The Arts and Crafts movement c.1870-1920s

I’ve been nerding it up on the Arts and Crafts movement recently and suddenly, Baader-Meinhof-stylee, it’s everywhere. You know all those generic ‘old’ Cotswold vernacular buildings that sort of grew up out of the earth somewhere between Henry VIII and Victoria? It turns out a good chunk of them are twentieth century interlopers. Check it:

Coming from London, I think I always associated the Arts and Crafts aesthetic with suburban semis and the twiddly art nouveau / Charles Rennie Mackintosh look, but it seems that the Cotswold A&Cers – doing their thing within only a few miles of VB&Y HQ  were basically Holly and me with beards. Their big thing, aesthetically, was relaxed, Tudor-style architecture with lots of pointy gables and mullion windows, plus really pared down, almost Shaker looking furniture with the odd mental print to mix things up. Oh, and those amazing garden ‘rooms’ of formal parterre interspersed with loose, naturalistic planting that make me want to move to the wilderness, ban football and spend all my money on full-time gardeners.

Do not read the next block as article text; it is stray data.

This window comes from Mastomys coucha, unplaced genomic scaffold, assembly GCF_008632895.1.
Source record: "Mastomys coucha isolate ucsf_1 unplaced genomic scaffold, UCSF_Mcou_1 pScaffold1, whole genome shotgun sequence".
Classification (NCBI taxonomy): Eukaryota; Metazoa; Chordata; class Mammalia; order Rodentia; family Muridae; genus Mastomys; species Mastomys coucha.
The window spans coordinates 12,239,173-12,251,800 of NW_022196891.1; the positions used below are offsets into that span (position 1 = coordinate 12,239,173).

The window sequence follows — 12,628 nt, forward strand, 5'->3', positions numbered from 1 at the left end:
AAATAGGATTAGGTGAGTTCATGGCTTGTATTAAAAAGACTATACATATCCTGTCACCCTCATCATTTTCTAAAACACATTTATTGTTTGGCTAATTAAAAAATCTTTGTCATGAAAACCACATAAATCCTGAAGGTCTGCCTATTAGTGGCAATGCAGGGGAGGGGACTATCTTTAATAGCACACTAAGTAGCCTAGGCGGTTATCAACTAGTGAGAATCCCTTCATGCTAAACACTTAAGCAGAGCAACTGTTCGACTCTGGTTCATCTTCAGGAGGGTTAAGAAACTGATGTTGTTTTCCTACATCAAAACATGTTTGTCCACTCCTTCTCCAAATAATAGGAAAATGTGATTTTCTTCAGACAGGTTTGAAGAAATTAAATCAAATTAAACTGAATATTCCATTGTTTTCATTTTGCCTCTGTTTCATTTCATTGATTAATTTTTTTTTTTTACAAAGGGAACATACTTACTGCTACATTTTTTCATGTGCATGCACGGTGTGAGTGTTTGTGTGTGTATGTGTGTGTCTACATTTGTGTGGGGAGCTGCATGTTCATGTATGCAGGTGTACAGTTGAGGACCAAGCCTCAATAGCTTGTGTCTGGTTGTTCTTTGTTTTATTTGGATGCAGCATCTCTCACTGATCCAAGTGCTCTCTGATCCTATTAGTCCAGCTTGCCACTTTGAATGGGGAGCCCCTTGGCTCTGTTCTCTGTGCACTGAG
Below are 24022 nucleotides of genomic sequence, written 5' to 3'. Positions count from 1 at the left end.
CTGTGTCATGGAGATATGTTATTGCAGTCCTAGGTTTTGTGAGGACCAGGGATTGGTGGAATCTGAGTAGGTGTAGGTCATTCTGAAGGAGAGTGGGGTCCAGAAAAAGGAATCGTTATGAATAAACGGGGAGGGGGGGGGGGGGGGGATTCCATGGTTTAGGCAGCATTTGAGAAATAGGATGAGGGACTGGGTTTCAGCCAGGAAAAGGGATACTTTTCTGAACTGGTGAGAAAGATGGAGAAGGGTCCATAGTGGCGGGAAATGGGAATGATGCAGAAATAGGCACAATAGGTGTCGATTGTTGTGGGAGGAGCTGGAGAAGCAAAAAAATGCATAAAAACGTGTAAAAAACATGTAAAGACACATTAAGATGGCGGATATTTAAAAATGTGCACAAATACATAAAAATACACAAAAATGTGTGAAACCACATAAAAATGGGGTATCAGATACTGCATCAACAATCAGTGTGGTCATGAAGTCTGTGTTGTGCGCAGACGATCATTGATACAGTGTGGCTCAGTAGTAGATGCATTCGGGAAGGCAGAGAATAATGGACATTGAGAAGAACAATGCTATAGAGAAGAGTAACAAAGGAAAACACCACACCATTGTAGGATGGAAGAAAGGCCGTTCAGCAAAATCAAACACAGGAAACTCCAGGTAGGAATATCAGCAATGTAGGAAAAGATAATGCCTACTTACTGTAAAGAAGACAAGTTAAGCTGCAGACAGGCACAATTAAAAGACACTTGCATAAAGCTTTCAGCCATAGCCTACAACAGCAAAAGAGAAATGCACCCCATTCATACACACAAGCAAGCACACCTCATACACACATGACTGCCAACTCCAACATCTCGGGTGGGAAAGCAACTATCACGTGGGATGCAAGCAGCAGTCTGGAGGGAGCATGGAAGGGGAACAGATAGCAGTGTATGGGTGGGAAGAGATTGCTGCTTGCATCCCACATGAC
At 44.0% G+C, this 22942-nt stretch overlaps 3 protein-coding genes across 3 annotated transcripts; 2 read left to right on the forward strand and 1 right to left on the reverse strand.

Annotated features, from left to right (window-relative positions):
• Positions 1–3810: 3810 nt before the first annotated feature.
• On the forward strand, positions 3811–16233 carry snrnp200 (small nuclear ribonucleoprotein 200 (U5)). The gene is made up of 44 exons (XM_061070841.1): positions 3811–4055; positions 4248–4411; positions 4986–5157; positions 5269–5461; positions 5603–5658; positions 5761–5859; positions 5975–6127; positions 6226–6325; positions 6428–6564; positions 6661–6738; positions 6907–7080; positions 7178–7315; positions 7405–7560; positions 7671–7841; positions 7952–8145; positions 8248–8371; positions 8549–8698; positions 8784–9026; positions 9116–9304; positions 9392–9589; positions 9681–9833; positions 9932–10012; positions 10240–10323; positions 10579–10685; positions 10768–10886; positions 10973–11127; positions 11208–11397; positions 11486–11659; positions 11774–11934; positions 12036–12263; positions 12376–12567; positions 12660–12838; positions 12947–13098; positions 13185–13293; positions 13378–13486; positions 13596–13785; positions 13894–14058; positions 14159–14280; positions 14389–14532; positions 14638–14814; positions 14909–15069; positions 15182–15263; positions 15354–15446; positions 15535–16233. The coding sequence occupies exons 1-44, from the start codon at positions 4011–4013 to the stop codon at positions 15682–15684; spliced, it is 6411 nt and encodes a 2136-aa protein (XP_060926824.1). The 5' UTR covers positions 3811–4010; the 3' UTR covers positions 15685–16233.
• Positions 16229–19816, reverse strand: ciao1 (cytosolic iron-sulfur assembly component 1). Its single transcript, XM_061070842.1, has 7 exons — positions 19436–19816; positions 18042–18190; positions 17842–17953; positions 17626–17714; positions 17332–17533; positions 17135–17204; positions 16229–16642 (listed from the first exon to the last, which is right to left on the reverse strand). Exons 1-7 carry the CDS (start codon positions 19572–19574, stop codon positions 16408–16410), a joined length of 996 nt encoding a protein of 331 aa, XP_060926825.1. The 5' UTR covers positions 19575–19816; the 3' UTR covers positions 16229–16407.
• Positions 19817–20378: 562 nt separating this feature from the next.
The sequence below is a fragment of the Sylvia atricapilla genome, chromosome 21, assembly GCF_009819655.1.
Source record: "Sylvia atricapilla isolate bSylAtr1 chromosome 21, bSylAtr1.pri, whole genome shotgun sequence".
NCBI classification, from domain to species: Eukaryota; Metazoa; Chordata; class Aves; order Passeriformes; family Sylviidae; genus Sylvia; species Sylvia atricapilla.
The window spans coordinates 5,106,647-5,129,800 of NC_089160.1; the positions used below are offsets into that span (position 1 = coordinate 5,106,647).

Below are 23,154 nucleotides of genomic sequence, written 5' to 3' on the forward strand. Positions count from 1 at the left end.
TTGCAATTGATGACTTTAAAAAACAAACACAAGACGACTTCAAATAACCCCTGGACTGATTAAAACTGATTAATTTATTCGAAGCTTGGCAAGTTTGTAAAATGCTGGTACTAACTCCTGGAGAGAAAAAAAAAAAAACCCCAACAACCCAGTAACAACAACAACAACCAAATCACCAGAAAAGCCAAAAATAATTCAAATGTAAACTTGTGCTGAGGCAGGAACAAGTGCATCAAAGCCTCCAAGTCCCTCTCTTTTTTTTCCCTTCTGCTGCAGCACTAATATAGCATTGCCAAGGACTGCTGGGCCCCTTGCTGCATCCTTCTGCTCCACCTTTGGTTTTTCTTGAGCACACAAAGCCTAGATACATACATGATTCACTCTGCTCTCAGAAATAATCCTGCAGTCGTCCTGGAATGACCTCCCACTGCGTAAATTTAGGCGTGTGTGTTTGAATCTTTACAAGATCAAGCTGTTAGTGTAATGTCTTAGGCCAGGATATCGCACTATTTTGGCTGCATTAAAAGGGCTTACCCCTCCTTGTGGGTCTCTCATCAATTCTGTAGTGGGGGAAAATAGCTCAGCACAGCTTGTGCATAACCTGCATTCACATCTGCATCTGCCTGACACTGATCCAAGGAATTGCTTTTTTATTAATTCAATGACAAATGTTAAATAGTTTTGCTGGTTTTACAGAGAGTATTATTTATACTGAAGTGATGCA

Aesthetics aside, what united the whole Arts and Crafts world was more a philosophy than a visual: down with the mass production and daggy materialism of the Industrial Revolution; up with old-skool, well made, artisan gubbins with an emphasis on utility and beautiful, natural materials. Very much up VB&Y’s alley also.

This could be stretching the point but it seems that not only did the Cotswold Arts and Crafts scene have many excellent principles and aesthetic ideas worth revisiting, but that we are actually in the throws of a cultural revolution we might as well call Arts and Crafts II. Slow living, hygge, stuffocation, the artisan and maker movements, ethical production – these are all basically Arts and Crafts tenets by other names. And check out the beard on William Morris: 100% hipster.

Words by Jess Yarrow

19th January 2017